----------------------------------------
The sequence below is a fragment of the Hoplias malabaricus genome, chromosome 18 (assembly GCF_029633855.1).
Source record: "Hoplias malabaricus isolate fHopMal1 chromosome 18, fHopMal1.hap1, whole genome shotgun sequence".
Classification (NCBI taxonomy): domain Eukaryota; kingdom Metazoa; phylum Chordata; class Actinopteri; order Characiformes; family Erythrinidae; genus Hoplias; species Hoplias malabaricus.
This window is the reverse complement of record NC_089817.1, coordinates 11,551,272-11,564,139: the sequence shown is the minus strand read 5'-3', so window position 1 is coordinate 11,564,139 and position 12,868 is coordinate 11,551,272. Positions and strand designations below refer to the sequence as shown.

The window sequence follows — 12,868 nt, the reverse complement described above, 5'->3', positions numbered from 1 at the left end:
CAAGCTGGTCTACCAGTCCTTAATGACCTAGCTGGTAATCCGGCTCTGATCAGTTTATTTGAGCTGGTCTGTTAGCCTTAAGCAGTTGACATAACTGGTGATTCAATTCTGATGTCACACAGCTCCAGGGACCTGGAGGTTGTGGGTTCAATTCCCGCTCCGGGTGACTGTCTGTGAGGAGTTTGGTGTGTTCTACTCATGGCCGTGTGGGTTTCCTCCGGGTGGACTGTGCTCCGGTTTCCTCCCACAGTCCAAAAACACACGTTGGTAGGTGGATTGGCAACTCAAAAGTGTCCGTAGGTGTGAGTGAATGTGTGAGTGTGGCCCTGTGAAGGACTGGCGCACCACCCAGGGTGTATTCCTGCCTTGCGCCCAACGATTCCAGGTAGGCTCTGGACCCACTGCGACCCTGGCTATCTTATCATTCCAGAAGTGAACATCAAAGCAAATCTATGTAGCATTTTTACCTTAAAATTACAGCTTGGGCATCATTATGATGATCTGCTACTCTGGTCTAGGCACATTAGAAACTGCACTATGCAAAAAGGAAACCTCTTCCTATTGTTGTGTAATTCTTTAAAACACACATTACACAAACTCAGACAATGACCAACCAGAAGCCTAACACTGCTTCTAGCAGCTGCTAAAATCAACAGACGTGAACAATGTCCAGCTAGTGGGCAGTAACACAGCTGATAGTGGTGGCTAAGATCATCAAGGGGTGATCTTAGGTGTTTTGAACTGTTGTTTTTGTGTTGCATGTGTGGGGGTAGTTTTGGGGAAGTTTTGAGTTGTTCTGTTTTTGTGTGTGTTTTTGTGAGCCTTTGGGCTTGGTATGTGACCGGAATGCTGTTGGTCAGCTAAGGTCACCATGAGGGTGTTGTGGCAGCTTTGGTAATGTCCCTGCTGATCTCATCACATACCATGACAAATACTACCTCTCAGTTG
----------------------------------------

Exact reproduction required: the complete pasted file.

The sequence below is a fragment of the Hoplias malabaricus genome, chromosome 18 (assembly GCF_029633855.1).
Source record: "Hoplias malabaricus isolate fHopMal1 chromosome 18, fHopMal1.hap1, whole genome shotgun sequence".
Classification (NCBI taxonomy): domain Eukaryota; kingdom Metazoa; phylum Chordata; class Actinopteri; order Characiformes; family Erythrinidae; genus Hoplias; species Hoplias malabaricus.
This window is the reverse complement of record NC_089817.1, coordinates 11,551,272-11,564,139: the sequence shown is the minus strand read 5'-3', so window position 1 is coordinate 11,564,139 and position 12,868 is coordinate 11,551,272. Positions and strand designations below refer to the sequence as shown.

The window sequence follows — 12,868 nt, the reverse complement described above, 5'->3', positions numbered from 1 at the left end:
CAAGCTGGTCTACCAGTCCTTAATGACCTAGCTGGTAATCCGGCTCTGATCAGTTTATTTGAGCTGGTCTGTTAGCCTTAAGCAGTTGACATAACTGGTGATTCAATTCTGATGTCACACAGCTCCAGGGACCTGGAGGTTGTGGGTTCAATTCCCGCTCCGGGTGACTGTCTGTGAGGAGTTTGGTGTGTTCTACTCATGGCCGTGTGGGTTTCCTCCGGGTGGACTGTGCTCCGGTTTCCTCCCACAGTCCAAAAACACACGTTGGTAGGTGGATTGGCAACTCAAAAGTGTCCGTAGGTGTGAGTGAATGTGTGAGTGTGGCCCTGTGAAGGACTGGCGCACCACCCAGGGTGTATTCCTGCCTTGCGCCCAACGATTCCAGGTAGGCTCTGGACCCACTGCGACCCTGGCTATCTTATCATTCCAGAAGTGAACATCAAAGCAAATCTATGTAGCATTTTTACCTTAAAATTACAGCTTGGGCATCATTATGATGATCTGCTACTCTGGTCTAGGCACATTAGAAACTGCACTATGCAAAAAGGAAACCTCTTCCTATTGTTGTGTAATTCTTTAAAACACACATTACACAAACTCAGACAATGACCAACCAGAAGCCTAACACTGCTTCTAGCAGCTGCTAAAATCAACAGACGTGAACAATGTCCAGCTAGTGGGCAGTAACACAGCTGATAGTGGTGGCTAAGATCATCAAGGGGTGATCTTAGGTGTTTTGAACTGTTGTTTTTGTGTTGCATGTGTGGGGGTAGTTTTGGGGAAGTTTTGAGTTGTTCTGTTTTTGTGTGTGTTTTTGTGAGCCTTTGGGCTTGGTATGTGACCGGAATGCTGTTGGTCAGCTAAGGTCACCATGAGGGTGTTGTGGCAGCTTTGGTAATGTCCCTGCTGATCTCATCACATACCATGACAAATACTACCTCTCAGTTG